It doesn’t matter how many American athletes will earn medals, who'll get shut out or whether there'll be any soon-to-be-legendary, come-from-behind wins on Korea's snow-packed mountains. When the XXIII Winter Olympic Games commence on February 9, they’ll automatically make history. That's because for the first time in Olympic history, two openly gay Americans are representing the United States abroad.
Kenworthy was no stranger to this atmosphere. Action sports particularly market themselves as disciplines of fearlessness, risk-seeking and strength—traits crucial to building a hyper-masculine identity. This year, Kenworthy’s ticket to the Olympics wasn’t punched until late January in Mammoth, California, the final stop of the U.S. Olympic Trials. Home to snowboard heavyweight and two-time Olympic gold medalist Shaun White, Mammoth, with its supersized jumps and acres of vertical terrain, is Mecca for action sports culture.
"If [players] believed men could control themselves in an environment where you’re naked, they wouldn’t be afraid of a gay man.”
But Kenworthy’s rise doesn’t simply prove that gay athletes can draw sponsorships and fans. Rather, it signals that the definition of masculinity is evolving altogether. “Gay athletes show you can be an elite athlete, have an amazing body, be strong, physical, powerful and quick—all these things we associate with masculinity—and you can be attracted to other men,” says Ben Carrington, an associate professor of sociology and journalism at the University of Southern California. “Although that seems to not be that profound of a statement, it is. Our gender performance is underpinned by sexuality. When that sexuality changes, it changes how our gender is performed. It causes us to rethink what it means to be a man.”
With two openly gay men representing the United States in two of the Games' marquee sports, the Olympics are doing what they’re meant to do: break boundaries and bring people together. But the culture in professional American sports leagues is noticeably different. Indeed, American sports have welcomed some openly gay players in the past. But not many.
An emphasis on masculinity—as defined by brute strength, competitiveness and domination—runs through all sports, professional or otherwise, but team sports seem to be a stronger breeding ground for it. As a place where young boys learn a specific representation of masculinity early on, this world continues to influence men throughout adulthood. The depth at which organized sports permeate our culture—from being the home of "locker room talk" to being a platform for political protest—leaves many athletes, and gay ones at that, feeling uncomfortable with presenting themselves as anything but the status quo.
“It makes you feel that being gay makes you weak. Athletes never want to come off as being weak.”
“Sports are profoundly homosocial spaces,” says Carrington. “They are spaces where men engage in activities with other men. That’s one of the contradictions of mainstream sports. Almost to compensate for the fact that men are engaging in physical activities with other men you have to over-perform your heterosexuality to assure all the guys that you’re straight.”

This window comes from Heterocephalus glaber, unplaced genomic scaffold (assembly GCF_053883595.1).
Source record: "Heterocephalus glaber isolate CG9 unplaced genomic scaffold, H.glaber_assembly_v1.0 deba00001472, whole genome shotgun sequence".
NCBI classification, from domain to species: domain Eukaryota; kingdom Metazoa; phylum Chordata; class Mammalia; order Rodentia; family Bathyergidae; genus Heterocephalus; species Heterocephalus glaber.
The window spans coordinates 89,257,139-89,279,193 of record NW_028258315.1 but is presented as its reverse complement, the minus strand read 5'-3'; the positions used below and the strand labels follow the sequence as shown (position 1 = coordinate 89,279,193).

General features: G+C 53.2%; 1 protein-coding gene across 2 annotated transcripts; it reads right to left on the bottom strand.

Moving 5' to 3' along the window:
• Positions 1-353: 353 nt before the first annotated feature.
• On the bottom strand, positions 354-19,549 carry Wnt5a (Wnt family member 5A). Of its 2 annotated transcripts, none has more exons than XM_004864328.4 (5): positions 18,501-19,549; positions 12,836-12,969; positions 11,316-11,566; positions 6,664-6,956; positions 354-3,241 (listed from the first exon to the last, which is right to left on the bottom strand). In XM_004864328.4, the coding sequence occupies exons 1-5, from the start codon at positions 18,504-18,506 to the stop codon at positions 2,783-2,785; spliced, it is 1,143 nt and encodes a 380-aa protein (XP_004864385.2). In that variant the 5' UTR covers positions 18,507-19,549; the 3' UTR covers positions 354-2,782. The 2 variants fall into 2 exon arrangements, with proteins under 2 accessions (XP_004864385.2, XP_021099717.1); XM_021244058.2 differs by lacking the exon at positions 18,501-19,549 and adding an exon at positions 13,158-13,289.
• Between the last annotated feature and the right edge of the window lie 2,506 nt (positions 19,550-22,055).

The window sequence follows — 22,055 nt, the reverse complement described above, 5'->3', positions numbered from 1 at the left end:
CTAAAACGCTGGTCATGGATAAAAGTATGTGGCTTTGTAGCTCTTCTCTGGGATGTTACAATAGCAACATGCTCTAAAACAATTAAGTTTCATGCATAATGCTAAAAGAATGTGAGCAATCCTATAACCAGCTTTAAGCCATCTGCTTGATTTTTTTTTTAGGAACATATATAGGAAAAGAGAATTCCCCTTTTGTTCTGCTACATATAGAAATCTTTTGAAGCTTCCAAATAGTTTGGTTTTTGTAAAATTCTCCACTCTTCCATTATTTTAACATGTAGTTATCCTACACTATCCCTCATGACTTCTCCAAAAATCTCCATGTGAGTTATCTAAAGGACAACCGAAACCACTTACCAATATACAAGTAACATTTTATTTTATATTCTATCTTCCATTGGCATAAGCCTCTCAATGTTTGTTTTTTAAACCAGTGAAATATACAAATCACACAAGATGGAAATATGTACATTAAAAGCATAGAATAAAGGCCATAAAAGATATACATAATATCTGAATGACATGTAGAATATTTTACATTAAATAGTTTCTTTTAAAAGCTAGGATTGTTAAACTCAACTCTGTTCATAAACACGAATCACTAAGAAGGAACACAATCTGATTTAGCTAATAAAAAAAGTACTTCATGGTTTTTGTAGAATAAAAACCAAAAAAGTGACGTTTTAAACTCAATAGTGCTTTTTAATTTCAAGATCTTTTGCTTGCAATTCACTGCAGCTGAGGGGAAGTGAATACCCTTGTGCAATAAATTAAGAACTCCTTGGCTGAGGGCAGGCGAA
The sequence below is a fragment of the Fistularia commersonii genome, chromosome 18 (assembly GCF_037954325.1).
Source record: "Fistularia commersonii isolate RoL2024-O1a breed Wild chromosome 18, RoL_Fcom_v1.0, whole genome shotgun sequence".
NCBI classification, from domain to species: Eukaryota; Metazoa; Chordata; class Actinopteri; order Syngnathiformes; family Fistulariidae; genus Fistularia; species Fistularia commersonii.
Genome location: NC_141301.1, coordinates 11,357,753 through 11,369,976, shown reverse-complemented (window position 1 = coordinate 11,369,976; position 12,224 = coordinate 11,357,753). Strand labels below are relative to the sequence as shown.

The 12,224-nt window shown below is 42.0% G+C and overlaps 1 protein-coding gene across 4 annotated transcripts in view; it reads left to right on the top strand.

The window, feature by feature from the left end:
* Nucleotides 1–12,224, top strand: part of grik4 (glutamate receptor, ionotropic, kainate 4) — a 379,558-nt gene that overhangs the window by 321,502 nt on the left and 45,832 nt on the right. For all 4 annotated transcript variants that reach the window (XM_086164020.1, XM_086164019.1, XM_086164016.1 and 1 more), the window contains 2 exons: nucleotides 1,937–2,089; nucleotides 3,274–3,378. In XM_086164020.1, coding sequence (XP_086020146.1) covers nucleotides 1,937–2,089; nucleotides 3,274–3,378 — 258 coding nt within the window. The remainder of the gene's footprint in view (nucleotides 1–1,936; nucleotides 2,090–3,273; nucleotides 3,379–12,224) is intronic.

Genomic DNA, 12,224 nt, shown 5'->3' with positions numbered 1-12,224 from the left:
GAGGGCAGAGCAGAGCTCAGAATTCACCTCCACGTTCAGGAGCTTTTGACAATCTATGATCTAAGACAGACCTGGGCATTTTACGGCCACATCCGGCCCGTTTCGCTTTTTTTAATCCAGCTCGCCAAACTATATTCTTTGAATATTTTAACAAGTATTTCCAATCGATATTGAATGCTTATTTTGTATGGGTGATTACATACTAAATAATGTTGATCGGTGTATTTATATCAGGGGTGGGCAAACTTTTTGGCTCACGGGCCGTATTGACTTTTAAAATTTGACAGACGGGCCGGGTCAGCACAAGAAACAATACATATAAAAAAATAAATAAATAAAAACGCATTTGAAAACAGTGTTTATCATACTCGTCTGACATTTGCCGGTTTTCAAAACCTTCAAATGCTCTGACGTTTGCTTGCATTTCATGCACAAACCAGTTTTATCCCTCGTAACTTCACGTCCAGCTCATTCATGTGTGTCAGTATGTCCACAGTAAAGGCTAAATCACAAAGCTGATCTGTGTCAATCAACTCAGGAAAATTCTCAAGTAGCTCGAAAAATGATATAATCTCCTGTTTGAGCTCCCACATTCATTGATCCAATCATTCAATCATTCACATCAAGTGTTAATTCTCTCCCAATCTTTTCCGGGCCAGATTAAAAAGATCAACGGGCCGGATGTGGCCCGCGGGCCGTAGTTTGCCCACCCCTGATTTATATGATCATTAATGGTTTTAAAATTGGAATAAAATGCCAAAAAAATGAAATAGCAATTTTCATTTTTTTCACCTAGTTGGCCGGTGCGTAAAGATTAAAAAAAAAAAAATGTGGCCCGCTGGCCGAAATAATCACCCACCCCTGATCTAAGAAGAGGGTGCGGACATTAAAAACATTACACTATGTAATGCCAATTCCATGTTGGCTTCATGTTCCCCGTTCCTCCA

Like Kenworthy, fans and media have supported Rippon, especially after news circulated that Rippon had declined an offer to meet Vice President Mike Pence, a career supporter of anti-gay policies, ahead of the Winter Games. Though he initially feared biased judges would score him lower after his coming out, such has proved not to be the case. Bolstered by his new freedom and ability to focus, Rippon says he actually skates better now. “The notion that being gay would make you a weaker athlete is wrapped up in sexism,” says Rippon. “That’s a mindset people need to break out of.”
Beyond the fear of being ostracized either in the locker room or by outsiders, however, is the fear that disrupting the firmly held assumptions of how manhood intertwines with sports would rock its institutional foundations and, thus, put your job at risk. “On the pro level, people have these fears about money, losing their job, losing sponsorships,” says former offensive tackle Ryan O’Callaghan, who played for the New England Patriots and Kansas City Chiefs before coming out in 2017, after he'd retired. While his own reasons for not coming out while playing in the NFL were more familial than professional, he acknowledges the money factor may be holding back others in his situation. “There’s no guaranteed money. It’s a job.” But athletes like Rippon, Rogers and Kenworthy have proved that, at least in some circles, being a globally recognized gay athlete is not only possible, but also profitable and most important, increasingly accepted. When Rogers came out to his team, his fear of being ostracized in the locker room proved to be unfounded. He remembers the small but profound ways his teammates showed him they accepted him. “Landon [Donovan] was trying to plan a team night out just for the players,” Rogers recalls. “He wrote, 'No wives, girlfriends or boyfriends.' That stood out to me.”
More progressive attitudes are now pouring into college sports, where the stakes may not yet include losing multimillion dollar sponsorship deals. Before the start of the 2017 college football season, Butler University linebacker Xavier Colvin, son of two-time Super Bowl champion Rosevelt Colvin, came out to his teammates. Only a sophomore, he's thoughtful about how being an out, gay athlete influences our idea of manhood. “We have a fragile definition of what masculinity is,” he says. “My definition is it’s based upon how you handle yourself, regardless of who you sleep with. It’s about taking care of business no matter what you have going on.”
Colvin pauses, choosing his words before saying them with conviction. “You do what you’re supposed to be doing and have some integrity. That’s what being a great man—or a great human—is all about.”